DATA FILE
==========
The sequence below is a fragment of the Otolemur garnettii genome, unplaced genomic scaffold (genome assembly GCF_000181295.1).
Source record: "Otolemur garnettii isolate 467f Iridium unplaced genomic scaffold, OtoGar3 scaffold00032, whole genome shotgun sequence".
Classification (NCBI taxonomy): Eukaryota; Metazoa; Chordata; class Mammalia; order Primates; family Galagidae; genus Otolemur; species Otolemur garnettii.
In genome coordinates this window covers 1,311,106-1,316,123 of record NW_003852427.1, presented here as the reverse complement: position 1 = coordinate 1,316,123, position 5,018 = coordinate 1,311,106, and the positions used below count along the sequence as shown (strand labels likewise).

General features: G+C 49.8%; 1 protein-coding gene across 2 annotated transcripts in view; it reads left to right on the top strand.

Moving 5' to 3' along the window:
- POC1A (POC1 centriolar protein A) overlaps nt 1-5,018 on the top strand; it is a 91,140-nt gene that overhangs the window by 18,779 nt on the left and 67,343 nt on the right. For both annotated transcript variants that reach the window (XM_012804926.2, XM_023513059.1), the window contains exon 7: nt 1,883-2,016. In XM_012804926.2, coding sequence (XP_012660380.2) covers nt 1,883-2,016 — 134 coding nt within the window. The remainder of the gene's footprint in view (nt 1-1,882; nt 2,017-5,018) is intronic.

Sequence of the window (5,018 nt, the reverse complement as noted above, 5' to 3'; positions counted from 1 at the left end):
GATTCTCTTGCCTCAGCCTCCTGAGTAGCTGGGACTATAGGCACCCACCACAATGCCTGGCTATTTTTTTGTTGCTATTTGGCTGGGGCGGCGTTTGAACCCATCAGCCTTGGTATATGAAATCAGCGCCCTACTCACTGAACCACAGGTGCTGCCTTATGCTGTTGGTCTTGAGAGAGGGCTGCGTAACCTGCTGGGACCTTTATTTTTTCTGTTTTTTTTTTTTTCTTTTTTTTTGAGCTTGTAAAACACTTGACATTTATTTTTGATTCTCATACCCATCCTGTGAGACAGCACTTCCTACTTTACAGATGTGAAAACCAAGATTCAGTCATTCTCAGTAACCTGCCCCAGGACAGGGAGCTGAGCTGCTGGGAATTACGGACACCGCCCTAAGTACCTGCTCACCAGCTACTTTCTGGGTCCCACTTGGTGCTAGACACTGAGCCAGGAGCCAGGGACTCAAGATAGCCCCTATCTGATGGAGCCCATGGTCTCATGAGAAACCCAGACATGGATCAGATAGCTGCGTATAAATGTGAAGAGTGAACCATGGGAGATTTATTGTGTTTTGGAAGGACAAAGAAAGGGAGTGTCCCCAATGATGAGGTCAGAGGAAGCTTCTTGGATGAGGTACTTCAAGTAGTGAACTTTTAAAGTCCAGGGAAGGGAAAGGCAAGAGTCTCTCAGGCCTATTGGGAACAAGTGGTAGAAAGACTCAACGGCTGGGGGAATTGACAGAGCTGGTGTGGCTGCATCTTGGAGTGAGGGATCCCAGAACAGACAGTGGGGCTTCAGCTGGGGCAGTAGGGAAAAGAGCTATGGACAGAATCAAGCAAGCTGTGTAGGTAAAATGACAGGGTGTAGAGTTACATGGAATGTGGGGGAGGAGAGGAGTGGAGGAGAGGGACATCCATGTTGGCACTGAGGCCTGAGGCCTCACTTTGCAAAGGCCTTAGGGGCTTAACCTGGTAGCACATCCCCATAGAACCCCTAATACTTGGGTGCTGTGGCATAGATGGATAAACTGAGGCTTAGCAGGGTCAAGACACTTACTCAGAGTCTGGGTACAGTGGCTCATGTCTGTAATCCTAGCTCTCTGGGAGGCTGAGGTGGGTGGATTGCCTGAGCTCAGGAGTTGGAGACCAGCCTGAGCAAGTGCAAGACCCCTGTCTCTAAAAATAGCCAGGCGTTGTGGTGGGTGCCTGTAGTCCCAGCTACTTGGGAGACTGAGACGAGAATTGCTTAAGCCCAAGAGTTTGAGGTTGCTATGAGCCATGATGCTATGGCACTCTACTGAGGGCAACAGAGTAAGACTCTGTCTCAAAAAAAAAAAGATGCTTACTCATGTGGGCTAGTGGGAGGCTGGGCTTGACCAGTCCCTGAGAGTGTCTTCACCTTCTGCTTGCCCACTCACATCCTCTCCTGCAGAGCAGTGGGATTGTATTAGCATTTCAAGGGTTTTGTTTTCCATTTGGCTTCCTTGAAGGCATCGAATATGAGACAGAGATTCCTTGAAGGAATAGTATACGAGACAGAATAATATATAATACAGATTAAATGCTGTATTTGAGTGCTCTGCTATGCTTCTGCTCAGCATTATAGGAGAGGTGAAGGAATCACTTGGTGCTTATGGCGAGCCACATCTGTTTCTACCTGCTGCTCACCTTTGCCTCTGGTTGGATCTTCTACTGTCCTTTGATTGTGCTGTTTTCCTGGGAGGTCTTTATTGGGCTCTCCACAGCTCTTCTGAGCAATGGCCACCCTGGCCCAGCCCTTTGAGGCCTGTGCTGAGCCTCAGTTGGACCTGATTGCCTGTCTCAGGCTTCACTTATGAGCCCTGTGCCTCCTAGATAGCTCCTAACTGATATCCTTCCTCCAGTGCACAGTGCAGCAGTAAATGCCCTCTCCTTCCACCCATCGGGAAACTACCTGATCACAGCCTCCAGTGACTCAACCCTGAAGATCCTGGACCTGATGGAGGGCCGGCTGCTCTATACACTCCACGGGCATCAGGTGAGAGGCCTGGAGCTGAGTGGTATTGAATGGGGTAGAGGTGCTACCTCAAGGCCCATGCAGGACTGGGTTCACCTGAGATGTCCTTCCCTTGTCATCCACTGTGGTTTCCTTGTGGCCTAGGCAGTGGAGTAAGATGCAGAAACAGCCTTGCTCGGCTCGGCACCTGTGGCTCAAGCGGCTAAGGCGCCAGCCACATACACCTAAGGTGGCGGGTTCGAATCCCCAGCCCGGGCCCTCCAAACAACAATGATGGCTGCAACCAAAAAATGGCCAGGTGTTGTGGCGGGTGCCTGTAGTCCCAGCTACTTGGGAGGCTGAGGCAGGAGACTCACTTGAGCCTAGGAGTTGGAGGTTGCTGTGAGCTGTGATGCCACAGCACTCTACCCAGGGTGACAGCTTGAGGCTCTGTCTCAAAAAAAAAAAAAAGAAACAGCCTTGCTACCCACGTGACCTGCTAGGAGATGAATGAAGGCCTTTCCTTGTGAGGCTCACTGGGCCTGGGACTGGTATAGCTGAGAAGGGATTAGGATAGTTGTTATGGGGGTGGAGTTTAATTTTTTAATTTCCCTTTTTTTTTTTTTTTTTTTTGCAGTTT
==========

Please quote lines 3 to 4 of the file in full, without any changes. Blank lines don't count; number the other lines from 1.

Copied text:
Classification (NCBI taxonomy): Eukaryota; Metazoa; Chordata; class Mammalia; order Primates; family Galagidae; genus Otolemur; species Otolemur garnettii.
In genome coordinates this window covers 1,311,106-1,316,123 of record NW_003852427.1, presented here as the reverse complement: position 1 = coordinate 1,316,123, position 5,018 = coordinate 1,311,106, and the positions used below count along the sequence as shown (strand labels likewise).